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ingermany

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Everything posted by ingermany

  1. I was listening into this on R4 today as the employment minister justified why households already earning £150k a year need taxpayer funded benefits of £600 per month to cover childcare costs. I suspect the answer lies in housing costs and mortgage affordability rules. A 600 quid gift is equivalent to a £1000 per month pay rise to a higher rate taxpayer. It means they can afford a bigger mortgage when they need a bigger place and it will pay a fair chunk of the interest. Poor people don't buy houses, so will not be in need of such taxpayer largesse in the form of benefits. Just another example of the benefits system being geared to support the property pyramid. The whole machinery of government is devoted to producing increasing house prices.
  2. And IO mortgages that were created to rescue the over-indebted. Debts where there is an implicit acceptance of non-repayment but a lifetime of servitude. This does seem to be gaining traction. It offers a bleak future, unless you have parents who own a house and are in poor health.
  3. That will be why they are about to abolish inheritance tax on "the family home" making it different from cash and other investments. The special status of a house is practically enshrined in the constitution.
  4. Most welfare is no longer welfare as usually understood. It's going to those who can afford a mortgage and have 20k in savings for a deposit. And to landlords who want to increase btl portfolios. And to those who overstretch their finances to buy a bigger house. And to companies who employ staff in the south east to subsidise the wages of staff who can't afford housing. And of course to keep RBS lending to those who can't repay. Welfare has been redefined.
  5. Problem with cutting tax credits is that government is already lending money to homebuyers based on this "income". The benefits are leveraged to subsidise house prices. Also housing benefit is basically a HPI prop. Boris Johnson sqealled a lot last time they tried to cut it. Whatever they save in welfare, it will be dwarfed by the extra needed to keep the NHS afloat. The only growth is coming from the heavily subsidised, mostly nationalised housing market. I Don't see how they can cut the deficit.
  6. Yes......reluctantly I agree. I never let the facts get in the way of a rigidly held opinion. Cameron and Clegg are still sh1th0les though. I am hoping for a SNP government to sort out England and Wales. Should certainly hasten the HPC. I might then relocate back there.
  7. Tax or not a tax. OK I get that kids with poorer parents get a bursary, kids with rich parents get a 50k cheque from mummy and daddy to pay the fees, kids whose parents have property in Scotland are exempt. The point is, imagine yourself aged 55. Your rate of tax rate relative to your colleagues is being determined by the wealth and residence status of your parents 37 years ago. Does anyone not think this is an unfair tax? (apart from David Cameron, Nick Clegg and all the mainstream press?) It is also undemocratic because it was fashioned and voted in by LibDems like Danny Alexander whose seed will be exempt for the tax for the next umpteenth generations. As are all his constituents' children. When Dave talks about the constitutional threat from the SNP, he is forgetting that he created the current constitutional debacle.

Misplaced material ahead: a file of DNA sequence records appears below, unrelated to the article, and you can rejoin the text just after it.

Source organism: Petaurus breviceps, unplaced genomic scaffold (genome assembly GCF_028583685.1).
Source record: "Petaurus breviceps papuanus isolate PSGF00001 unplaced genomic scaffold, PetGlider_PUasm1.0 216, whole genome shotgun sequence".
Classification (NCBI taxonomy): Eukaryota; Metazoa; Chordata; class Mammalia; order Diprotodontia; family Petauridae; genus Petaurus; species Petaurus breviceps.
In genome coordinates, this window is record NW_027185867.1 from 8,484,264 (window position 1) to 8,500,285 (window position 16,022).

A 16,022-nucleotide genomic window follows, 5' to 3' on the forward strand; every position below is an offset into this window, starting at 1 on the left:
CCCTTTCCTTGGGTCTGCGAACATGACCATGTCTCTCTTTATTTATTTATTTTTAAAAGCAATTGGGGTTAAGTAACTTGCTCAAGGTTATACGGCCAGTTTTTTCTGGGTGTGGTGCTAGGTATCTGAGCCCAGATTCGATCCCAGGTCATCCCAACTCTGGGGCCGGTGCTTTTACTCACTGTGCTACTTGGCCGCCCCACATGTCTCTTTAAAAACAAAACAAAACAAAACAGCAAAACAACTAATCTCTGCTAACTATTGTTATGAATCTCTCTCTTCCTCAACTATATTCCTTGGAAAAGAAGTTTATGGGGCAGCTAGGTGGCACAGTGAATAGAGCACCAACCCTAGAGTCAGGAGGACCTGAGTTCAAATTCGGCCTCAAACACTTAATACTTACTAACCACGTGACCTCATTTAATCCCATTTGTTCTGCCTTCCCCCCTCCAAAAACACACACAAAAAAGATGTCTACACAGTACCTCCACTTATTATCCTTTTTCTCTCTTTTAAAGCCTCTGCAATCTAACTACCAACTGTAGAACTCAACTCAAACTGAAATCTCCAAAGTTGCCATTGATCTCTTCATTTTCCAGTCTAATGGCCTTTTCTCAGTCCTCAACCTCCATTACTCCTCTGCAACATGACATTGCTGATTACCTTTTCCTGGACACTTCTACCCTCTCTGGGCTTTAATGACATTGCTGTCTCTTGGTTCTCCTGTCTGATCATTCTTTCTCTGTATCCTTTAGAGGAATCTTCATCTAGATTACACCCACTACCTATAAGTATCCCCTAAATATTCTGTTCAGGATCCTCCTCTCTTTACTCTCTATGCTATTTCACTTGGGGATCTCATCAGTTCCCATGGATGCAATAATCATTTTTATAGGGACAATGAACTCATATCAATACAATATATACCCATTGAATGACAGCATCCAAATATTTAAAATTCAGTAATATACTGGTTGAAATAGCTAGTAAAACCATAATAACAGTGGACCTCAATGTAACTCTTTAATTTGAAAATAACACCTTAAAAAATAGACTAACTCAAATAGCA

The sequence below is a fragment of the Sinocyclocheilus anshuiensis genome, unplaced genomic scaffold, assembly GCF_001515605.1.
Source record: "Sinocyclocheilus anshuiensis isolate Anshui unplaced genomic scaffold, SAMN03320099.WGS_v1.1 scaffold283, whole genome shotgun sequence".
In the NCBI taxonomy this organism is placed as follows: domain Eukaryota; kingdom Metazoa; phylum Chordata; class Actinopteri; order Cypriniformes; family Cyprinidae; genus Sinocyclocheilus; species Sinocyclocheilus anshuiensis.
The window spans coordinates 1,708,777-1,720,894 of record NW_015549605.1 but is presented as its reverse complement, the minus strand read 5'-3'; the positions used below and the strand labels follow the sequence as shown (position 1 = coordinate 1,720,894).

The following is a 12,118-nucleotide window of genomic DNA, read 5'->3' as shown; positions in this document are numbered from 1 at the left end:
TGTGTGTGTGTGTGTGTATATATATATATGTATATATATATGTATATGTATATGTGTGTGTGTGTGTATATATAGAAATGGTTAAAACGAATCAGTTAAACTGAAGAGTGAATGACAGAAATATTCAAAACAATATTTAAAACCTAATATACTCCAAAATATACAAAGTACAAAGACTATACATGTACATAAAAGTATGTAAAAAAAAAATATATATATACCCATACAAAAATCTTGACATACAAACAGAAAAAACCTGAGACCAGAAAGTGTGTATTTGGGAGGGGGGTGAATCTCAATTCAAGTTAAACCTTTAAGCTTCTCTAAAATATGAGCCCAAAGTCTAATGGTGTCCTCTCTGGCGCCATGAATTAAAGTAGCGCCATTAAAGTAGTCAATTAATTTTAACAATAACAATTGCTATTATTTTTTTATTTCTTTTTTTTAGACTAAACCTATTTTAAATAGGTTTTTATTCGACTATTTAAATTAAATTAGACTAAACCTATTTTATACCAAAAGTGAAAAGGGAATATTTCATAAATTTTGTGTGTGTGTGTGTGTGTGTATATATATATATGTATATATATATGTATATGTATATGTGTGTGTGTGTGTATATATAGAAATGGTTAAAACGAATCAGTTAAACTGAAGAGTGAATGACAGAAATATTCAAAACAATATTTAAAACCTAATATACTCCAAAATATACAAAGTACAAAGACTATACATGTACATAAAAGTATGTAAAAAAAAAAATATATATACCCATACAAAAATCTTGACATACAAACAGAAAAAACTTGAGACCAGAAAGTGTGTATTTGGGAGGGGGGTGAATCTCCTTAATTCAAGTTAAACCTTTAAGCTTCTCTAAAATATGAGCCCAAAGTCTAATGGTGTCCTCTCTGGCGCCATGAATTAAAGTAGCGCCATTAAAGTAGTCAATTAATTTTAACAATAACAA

8. PER CAPITA GDP has fallen since 2010. The "boom" is all down to Dave's "no ifs, no buts" immigration policy.
  9. Interesting Andrew Neil on Politics show pointing out that per capita GDP has fallen since 2010. All the growth is down to immigration, so we have Gadaffi, Al Bagdaddi, and Assad to thank for the economic miracle of the Tories. One wonder whether the Jihadist chaos has been organised for their benefit?
  10. Was it signed by someone just called "Bill"? Because he also backed Ed Balls' economic plan.
  11. what happens with HTB? Instead of the home owner being liable for the 20% (non-existent) deposit, David Cameron has guaranteed it from the taxpayer. So you, I and every taxpayer (well not me actually, but the rest of you lot), are placed in the same position as the MN OP. We all owe the banks the non-existent deposits advanced to the feckless wannabe purchasers who can't afford to buy an overpriced home, but will anyway because they've been brainwashed. The pyramid has been nationalised.
  12. I wish people would stop calling it a tax. It's a tax that children whose parents have a house in Scotland get a lifetime exemption to: No wonder Vince Cable and Danny Alexander supported it.
  13. It was Gordon Brown in the midst of the so called credit crunch who gave a speech say his priority and focus of all his efforts was 'to get house prices moving again'. And he didn't mean downwards.
  14. Government of the Wilsons by the Wilsons for the Wilsons